- What is prostate specific antigen (PSA)?
- When is PSA testing used?
- Benefits and risks of PSA testing
- Limitations of PSA testing
- How to prepare for PSA testing
- How is PSA tested?
- What do the results mean?
- My PSA test was abnormal. What next?
The prostate is a gland found only in men. It produces fluid that forms part of the semen which is expelled when a man ejaculates. The gland wraps around the urethra (the tube in the penis through which urine and semen passes through) at the base of the bladder. In healthy men, the prostate is slightly larger than a walnut. Cancer may develop within the cells of the prostate gland; this is termed ‘prostate cancer‘.
Prostate cancer is the most common form of cancer in Australian men (after non-melanoma skin cancer). One in six men will develop prostate cancer at some point in their lives. One in 34 will die from it, making it the second leading cause of death in Australian men.
Prostate specific antigen (PSA) is a protein that is produced by the cells of the prostate gland and enters the bloodstream. A range of disorders involving the prostate cause its cells to produce more PSA. This raised amount of PSA can then be measured with a blood test. Raised PSA levels can indicate several different disorders involving the prostate, one of which is prostate cancer.
PSA testing is used to identify the early stages of prostate cancer. It is currently one of the few widely used tests for prostate cancer available. The other examination used to detect this cancer is a digital rectal examination (DRE), in which a doctor inserts a gloved finger into the rectum (back passage) to feel the prostate and determine if it is enlarged or if any lumps are present. PSA and DRE are generally performed together to check for prostate cancer.
The Cancer Council Australia does not currently recommend that all men undergo routine screening for prostate cancer. Studies have shown that this approach does not reduce the number of men who die from prostate cancer. Although early identification of prostate cancer is very important, there are several significant limitations and disadvantages of PSA testing that restrict its use. PSA testing is therefore done on a ‘case by case’ basis. Men who are at higher risk of developing prostate cancer, or men who have symptoms that may indicate cancer, are more likely to benefit from testing.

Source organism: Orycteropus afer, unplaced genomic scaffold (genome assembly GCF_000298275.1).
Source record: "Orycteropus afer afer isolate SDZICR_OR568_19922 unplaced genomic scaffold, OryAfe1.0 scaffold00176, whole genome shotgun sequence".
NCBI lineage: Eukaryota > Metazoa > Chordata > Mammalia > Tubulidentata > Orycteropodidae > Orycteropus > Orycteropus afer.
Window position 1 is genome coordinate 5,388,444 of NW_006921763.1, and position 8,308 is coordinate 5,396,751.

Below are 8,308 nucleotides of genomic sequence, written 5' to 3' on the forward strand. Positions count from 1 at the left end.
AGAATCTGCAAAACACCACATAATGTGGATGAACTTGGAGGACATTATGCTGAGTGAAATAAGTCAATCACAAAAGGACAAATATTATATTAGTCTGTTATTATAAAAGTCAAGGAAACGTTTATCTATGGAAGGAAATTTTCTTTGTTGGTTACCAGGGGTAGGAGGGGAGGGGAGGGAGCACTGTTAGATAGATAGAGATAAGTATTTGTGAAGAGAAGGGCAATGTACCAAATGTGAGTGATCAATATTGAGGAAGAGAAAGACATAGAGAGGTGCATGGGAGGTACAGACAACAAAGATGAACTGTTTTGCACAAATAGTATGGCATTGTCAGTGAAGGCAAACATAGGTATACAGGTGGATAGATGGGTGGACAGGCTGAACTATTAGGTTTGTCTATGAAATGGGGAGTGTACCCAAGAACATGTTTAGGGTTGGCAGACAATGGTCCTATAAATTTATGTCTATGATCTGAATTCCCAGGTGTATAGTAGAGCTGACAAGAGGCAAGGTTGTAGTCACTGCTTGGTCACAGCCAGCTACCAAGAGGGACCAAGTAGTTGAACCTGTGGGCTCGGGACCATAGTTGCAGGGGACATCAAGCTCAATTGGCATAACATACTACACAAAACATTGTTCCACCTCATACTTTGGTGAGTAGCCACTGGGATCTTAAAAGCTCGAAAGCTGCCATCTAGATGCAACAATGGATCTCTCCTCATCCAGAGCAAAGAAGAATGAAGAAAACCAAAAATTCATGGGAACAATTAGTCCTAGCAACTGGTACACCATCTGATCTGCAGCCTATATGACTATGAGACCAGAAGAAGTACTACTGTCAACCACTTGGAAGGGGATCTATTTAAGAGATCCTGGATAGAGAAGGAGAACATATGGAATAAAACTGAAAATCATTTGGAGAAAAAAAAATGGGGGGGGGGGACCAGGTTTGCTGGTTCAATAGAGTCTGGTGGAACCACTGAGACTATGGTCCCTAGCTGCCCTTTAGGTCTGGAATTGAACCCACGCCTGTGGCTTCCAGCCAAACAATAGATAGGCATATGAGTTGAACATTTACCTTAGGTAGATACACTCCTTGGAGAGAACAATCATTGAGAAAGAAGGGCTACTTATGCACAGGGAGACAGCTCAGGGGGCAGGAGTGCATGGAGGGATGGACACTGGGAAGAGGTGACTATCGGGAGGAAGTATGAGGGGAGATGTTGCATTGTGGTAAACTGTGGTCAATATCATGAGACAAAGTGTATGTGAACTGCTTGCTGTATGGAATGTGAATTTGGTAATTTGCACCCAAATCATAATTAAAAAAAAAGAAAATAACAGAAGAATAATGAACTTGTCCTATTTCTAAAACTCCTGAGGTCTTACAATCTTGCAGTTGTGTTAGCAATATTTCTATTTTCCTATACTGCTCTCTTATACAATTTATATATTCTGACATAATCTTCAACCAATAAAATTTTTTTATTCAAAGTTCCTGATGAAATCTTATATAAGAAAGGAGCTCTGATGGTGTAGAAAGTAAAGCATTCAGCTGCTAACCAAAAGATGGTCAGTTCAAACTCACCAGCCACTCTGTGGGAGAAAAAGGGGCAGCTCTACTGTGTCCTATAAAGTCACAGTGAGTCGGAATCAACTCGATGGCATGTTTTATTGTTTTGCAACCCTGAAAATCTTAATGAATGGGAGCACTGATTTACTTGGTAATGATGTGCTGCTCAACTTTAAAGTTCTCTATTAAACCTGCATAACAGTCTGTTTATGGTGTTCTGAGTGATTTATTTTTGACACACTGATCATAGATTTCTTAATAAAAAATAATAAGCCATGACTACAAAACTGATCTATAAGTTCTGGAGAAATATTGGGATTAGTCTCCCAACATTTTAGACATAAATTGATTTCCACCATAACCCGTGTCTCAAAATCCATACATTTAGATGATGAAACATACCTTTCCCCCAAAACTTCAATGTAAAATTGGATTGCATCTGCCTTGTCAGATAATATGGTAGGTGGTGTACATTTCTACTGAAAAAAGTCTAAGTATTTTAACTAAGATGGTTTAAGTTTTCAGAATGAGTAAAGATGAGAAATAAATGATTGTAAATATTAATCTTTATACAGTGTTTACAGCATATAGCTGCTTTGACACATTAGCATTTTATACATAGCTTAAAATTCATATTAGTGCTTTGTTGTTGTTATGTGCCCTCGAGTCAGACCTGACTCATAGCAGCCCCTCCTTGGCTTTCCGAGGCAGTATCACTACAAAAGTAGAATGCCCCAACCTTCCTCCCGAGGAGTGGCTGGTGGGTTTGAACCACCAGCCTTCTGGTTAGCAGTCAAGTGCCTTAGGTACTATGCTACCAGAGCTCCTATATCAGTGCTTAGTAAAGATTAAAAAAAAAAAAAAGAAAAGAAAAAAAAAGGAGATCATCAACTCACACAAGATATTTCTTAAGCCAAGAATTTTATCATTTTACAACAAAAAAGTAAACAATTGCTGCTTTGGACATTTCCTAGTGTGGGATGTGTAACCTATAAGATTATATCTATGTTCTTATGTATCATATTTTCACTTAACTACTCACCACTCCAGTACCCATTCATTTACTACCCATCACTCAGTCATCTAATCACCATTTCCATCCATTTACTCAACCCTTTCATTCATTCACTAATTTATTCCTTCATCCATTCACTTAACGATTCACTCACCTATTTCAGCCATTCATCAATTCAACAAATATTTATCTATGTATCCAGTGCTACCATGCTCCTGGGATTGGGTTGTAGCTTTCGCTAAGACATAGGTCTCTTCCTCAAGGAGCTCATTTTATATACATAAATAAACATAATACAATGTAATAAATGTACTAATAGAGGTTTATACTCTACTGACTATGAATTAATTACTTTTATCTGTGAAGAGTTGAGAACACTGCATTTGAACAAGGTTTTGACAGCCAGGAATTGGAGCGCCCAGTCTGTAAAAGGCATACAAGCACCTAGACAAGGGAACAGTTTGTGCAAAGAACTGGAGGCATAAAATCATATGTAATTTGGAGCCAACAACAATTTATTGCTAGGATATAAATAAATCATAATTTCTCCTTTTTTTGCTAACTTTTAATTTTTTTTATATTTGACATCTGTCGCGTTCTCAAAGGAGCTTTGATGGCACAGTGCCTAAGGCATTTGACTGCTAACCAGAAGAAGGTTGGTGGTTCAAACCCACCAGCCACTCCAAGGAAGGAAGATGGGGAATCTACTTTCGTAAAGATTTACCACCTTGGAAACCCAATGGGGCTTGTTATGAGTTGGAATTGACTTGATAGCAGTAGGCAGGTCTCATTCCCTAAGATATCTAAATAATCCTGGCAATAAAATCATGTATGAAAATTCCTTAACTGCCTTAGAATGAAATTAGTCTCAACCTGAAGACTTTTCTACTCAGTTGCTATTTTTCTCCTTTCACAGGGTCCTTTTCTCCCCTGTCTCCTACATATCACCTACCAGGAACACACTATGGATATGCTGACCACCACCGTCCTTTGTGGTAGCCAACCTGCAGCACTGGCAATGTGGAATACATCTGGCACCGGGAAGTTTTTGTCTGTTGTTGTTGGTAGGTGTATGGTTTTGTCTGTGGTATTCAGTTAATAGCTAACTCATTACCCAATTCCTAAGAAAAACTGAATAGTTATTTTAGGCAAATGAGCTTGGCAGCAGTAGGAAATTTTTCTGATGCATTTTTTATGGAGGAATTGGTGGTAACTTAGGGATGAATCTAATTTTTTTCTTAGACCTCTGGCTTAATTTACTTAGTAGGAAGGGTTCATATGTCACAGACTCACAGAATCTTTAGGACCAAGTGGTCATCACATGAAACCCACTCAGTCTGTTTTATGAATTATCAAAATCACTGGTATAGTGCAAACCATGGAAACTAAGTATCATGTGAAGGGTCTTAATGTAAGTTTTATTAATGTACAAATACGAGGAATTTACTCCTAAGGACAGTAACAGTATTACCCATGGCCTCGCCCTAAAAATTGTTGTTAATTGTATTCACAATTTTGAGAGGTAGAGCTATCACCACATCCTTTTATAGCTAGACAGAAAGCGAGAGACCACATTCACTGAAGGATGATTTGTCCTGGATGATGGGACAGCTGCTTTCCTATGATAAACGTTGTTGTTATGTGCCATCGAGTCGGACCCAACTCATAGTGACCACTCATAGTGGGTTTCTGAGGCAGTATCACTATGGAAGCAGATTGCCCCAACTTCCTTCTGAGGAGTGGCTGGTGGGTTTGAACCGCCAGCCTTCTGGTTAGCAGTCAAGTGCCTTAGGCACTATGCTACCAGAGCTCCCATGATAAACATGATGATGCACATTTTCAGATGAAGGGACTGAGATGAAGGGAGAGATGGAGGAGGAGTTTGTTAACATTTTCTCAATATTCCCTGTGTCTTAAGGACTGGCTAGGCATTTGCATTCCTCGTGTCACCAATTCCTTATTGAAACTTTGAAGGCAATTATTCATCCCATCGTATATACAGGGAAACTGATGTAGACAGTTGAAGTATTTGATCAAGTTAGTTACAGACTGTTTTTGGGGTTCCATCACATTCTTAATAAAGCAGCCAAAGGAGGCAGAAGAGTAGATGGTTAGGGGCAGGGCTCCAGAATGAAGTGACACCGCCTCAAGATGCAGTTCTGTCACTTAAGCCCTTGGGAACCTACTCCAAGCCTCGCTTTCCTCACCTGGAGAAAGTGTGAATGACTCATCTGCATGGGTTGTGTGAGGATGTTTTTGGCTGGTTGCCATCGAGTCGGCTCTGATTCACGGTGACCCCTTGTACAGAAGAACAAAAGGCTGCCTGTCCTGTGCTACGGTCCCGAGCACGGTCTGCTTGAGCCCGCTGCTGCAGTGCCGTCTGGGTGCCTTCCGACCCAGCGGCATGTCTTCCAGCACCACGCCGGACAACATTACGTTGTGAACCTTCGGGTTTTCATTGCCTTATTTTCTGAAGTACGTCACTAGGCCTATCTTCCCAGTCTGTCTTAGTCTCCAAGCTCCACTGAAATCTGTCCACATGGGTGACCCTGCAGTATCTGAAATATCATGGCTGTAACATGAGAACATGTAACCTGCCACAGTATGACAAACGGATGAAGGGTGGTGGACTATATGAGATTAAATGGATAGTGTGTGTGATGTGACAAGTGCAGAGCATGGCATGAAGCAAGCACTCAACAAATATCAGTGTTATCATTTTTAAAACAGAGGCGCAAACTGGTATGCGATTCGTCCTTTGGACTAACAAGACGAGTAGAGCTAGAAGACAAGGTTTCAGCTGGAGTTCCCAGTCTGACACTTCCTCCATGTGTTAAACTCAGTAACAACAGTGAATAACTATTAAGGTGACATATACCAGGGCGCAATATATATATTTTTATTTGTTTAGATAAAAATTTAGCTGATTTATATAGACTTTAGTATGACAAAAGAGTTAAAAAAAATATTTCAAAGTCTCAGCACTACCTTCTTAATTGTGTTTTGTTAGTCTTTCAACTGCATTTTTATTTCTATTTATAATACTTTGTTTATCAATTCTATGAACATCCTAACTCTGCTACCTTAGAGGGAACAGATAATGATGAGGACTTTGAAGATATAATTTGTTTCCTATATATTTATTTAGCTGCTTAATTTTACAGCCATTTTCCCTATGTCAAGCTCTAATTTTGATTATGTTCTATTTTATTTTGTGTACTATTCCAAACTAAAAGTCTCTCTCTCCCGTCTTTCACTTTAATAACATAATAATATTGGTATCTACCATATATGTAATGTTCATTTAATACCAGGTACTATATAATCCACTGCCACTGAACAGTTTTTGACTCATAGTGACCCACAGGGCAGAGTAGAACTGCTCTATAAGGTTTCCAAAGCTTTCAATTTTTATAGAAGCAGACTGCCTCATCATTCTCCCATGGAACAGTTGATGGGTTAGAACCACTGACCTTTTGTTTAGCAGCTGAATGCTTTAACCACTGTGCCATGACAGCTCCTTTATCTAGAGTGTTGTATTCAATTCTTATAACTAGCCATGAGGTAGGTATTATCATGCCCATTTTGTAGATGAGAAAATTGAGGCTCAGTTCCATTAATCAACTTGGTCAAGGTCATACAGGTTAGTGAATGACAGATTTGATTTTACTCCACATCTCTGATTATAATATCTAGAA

The main risk factor for prostate cancer is age. PSA testing is not generally carried out on men aged under 50. Around 5–10% of prostate cancer is due to genetic defects, so men who have a family history of prostate cancer are more at risk of developing it themselves. Men who have a first degree relative (father, brother or son) who have had prostate cancer have a 2–3 times greater chance of developing prostate cancer themselves than men who don’t. This risk may be higher if the relative was diagnosed before the age of 60. Other men who are at increased risk of prostate cancer are those who have had elevated PSA tests or abnormal prostate biopsies in the past.
Early detection of aggressive prostate cancer through PSA testing may allow the disease to be treated early enough that it can be cured. PSA levels may be elevated 5–10 years before prostate cancer produces any symptoms. Early detection may also reduce the risk of complications due to the treatment of the disease, or of the disease itself. This in turn will lead to improved quality of life.
The risks of the testing procedure itself are extremely low. There is a possibility of some pain or bleeding from the site of the blood test.
Risks associated with PSA testing generally relate to the consequences of the results. False positive tests (PSA elevated, but no cancer) may lead to unnecessary investigations or treatment, which can have serious side effects. Prostate biopsy very rarely leads to complications requiring hospitalisation (< 1%), but anxiety and short term pain related to testing are common. Even when a prostate biopsy is negative, significant distress and chronic anxiety may result.
Although the treatment of prostate cancer (removal of the prostate gland, or radiotherapy) very rarely causes death, significant complications include sexual dysfunction, bowel problems and urinary incontinence. Sexual dysfunction may occur in 20–70% of patients, and urinary problems in 15–50% of patients following radical prostatectomy.Radiotherapy may lead to sexual dysfunction in 20–45% of cases, urinary incontinence in 2–16%, and bowel dysfunction in 6–25% of men who were previously normal in these areas.
Some forms of prostate cancer spread so slowly that the disease does not cause health problems, and the man who has it dies of something unrelated. Most men with prostate cancer die with it rather than from it. Treatment of this type of cancer does not change this outcome and could also lead to side effects. In addition, false positive tests or discovery of ‘nonthreatening’ cancer is likely to lead to needless worry and stress.
PSA testing is currently the most widely used method to screen for prostate cancer. Unfortunately, it has several significant limitations. Screening of all men for prostate cancer has not been shown to reduce the number who die from this disease.
PSA testing is not 100% accurate. Some men who have prostate cancer will not have elevated PSA levels (it is not 100% sensitive). On the other hand, most men who have elevated PSA levels do not turn out to have prostate cancer. Other (noncancerous) conditions that cause the cells of the prostate to produce higher levels of PSA include benign prostatic hyperplasia (BPH), urinary tract infections, and prostatitis. BPH is the most common cause of elevated PSA levels. It is very common for the prostate gland to become larger (hypertrophy) as a man ages. About 80% of men will experience BPH. Symptoms of BPH are caused by the enlarged prostate pressing on the urethra. This results in an altered flow of urine (dribbling, difficulty starting, stop/start urination). BPH is not cancer, and does not lead to cancer. If a man is found to have raised PSA levels, he is likely to undergo further tests to make sure the result is not due to prostate cancer. These tests have significant side effects, and are likely to be ‘unnecessary’ because cancer is not present.